The planet is hot and getting hotter. But while most plans to use geoengineering to alter the weather have been rather hypothetical, now a pair of Harvard engineers have announced that they intend to spray thousands of tons of particles into the sky to block the sun's rays—within the coming year.
The pair plan to launch a balloon to ascend 80,000 feet over Fort Sumner, New Mexico, before pumping out tens or hundreds of kilograms of sulphate aerosols into the sky. The idea is that the particles will reflect sunlight back into space, helping decrease the temperature of the Earth.
In theory, they're replicating the effects they've observed as volcanoes spew out similar sulphates into the atmosphere. In practice... well, there is no practice, because nobody's ever done it before. David Keith, one of the scientists, explained to the Guardian:
"The objective is not to alter the climate, but simply to probe the processes at a micro scale. The direct risk is very small."
Yeah, right. But however confidently he says that, in reality he doesn't know. It's hardly surprising, then, that the plan has its fair share of opposition, from scientists who believe that the experiment could have unpredictable—and therefore quite possibly negative—effects. Still, that doesn't seem to bother Keith or his partner James Anderson too much. In fact, they're keen to push forward with the project and plan to put it into action within the next twelve months.
While the experiment may not harm the climate, environmental groups say that the global environmental risks of solar geoengineering have been amply identified through modelling and the study of the impacts of sulphuric dust emitted by volcanoes.
"Impacts include the potential for further damage to the ozone layer, and disruption of rainfall, particularly in tropical and subtropical regions – potentially threatening the food supplies of billions of people," said Pat Mooney, executive director of the Canadian-based technology watchdog ETC Group. "It will do nothing to decrease levels of greenhouse gases in the atmosphere or halt ocean acidification. And solar geoengineering is likely to increase the risk of climate-related international conflict – given that the modelling to date shows it poses greater risks to the global south."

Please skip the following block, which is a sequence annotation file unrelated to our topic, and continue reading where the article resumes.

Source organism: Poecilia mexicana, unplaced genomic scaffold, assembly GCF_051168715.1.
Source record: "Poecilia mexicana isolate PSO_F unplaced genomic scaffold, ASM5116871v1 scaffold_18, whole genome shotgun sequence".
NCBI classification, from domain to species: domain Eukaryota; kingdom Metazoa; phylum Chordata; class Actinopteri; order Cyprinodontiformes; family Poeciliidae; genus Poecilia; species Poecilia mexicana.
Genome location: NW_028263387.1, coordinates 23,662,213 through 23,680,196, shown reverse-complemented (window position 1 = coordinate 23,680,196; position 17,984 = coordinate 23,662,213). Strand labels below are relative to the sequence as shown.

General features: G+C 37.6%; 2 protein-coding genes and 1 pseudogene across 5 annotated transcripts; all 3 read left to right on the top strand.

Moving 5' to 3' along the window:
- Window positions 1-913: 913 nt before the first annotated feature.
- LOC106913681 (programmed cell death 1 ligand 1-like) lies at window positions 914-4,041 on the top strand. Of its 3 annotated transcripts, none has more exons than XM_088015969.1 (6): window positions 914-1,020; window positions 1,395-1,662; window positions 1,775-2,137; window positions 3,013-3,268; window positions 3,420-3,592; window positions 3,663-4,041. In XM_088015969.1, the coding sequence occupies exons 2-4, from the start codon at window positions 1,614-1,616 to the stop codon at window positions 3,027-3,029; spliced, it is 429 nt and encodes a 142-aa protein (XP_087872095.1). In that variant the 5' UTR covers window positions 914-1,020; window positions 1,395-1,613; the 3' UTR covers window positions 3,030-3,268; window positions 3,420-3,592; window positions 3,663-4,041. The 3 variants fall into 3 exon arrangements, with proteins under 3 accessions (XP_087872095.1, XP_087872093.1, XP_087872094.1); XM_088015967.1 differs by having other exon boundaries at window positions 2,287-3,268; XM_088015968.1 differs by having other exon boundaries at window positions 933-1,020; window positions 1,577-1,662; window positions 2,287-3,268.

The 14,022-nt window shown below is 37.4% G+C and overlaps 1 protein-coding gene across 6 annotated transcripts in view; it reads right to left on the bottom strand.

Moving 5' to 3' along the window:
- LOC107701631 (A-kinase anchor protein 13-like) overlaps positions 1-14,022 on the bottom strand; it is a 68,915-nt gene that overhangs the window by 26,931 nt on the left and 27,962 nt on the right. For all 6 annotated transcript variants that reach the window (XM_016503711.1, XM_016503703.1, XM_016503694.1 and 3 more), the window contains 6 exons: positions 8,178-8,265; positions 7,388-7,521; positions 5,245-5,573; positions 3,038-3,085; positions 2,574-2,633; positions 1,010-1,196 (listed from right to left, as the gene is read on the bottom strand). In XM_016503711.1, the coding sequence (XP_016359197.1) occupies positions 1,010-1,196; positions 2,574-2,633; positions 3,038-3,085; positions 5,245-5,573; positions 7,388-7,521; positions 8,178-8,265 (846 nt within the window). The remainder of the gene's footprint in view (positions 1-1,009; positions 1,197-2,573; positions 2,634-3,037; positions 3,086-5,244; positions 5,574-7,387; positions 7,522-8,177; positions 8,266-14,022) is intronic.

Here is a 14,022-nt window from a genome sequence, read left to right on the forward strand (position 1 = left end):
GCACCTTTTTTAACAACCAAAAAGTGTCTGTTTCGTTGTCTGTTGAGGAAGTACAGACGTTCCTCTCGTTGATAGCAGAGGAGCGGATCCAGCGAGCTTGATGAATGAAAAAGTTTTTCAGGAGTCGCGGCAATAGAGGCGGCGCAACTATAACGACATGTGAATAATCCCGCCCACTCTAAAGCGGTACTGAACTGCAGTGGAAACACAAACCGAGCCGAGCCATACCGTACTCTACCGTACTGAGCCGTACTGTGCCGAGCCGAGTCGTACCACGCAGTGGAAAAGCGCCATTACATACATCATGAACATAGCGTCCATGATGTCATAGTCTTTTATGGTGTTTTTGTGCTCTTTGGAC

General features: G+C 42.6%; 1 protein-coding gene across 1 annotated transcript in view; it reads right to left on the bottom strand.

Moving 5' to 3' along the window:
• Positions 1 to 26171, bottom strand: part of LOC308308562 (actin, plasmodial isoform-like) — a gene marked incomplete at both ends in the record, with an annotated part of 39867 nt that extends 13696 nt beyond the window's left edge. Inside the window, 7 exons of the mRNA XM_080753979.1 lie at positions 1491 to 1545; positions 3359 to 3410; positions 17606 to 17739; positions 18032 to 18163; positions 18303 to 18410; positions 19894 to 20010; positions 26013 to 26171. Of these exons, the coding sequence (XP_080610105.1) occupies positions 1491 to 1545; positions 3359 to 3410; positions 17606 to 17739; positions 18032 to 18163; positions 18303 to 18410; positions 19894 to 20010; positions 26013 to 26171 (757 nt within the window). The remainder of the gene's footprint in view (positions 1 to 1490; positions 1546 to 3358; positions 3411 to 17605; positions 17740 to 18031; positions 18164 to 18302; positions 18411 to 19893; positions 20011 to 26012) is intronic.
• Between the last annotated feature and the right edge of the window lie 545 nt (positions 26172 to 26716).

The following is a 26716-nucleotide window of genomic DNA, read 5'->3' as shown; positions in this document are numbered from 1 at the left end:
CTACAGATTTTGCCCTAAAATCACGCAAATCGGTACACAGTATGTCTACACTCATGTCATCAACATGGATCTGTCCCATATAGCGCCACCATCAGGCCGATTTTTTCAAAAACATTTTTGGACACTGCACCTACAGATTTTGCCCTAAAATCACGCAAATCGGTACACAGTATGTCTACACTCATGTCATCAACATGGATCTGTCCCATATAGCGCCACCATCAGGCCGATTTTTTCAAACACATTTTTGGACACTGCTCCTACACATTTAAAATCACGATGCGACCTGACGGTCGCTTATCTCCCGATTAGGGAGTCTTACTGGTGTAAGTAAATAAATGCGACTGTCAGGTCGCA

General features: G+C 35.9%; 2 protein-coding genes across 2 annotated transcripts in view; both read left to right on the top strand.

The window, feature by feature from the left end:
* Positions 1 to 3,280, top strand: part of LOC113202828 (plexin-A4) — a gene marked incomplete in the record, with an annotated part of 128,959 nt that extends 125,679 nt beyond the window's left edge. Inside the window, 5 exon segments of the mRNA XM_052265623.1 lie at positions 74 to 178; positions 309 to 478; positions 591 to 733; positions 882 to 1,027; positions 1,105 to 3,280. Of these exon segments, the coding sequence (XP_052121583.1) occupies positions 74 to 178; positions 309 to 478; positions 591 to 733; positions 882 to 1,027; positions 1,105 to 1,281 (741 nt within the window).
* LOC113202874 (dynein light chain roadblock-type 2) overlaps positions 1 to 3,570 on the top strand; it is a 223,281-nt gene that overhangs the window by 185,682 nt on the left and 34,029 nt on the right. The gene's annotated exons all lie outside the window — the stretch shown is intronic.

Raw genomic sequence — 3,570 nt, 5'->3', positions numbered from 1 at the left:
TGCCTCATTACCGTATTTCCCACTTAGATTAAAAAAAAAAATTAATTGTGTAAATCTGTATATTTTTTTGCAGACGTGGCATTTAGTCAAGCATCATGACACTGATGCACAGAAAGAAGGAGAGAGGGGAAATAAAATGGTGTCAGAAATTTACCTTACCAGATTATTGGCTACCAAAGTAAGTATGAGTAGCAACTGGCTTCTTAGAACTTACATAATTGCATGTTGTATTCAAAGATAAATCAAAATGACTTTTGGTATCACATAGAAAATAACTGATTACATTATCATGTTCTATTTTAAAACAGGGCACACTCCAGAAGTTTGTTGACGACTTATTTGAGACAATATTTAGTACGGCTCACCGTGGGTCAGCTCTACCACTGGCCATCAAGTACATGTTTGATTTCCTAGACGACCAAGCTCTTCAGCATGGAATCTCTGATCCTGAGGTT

A scientific study published last month concluded that solar radiation management could decrease rainfall by 15% in areas of North America and northern Eurasia and by more than 20% in central South America.
Last autumn, a British field test of a balloon-and-hosepipe device that would have pumped water into the sky generated controversy. The government-funded project – Stratospheric Particle Injection for Climate Engineering (Spice) – was cancelled after a row over patents and a public outcry by global NGOs, some of whom argued the project was a "Trojan horse" that would open the door to full-scale deployment of the technology.
Keith said he opposed Spice from the outset because it would not have improved knowledge of the risks or effectiveness of solar geoengineering, unlike his own experiment.
"I salute the British government for getting out and trying something," he said. "But I wish they'd had a better process, because those opposed to any such experiments will see it as a victory and try to stop other experiments as well."
The Guardian understands that Keith is planning to use the Gates-backed fund to organise a meeting to study the lessons of Spice.
In truth, it's difficult to decide if the idea is a good one or not. It's easy to speculate about how effective geoengineering projects can be without ever actually putting one into action. So in that sense, it's good to see someone bite the bullet and give it a try—here's hoping it works out.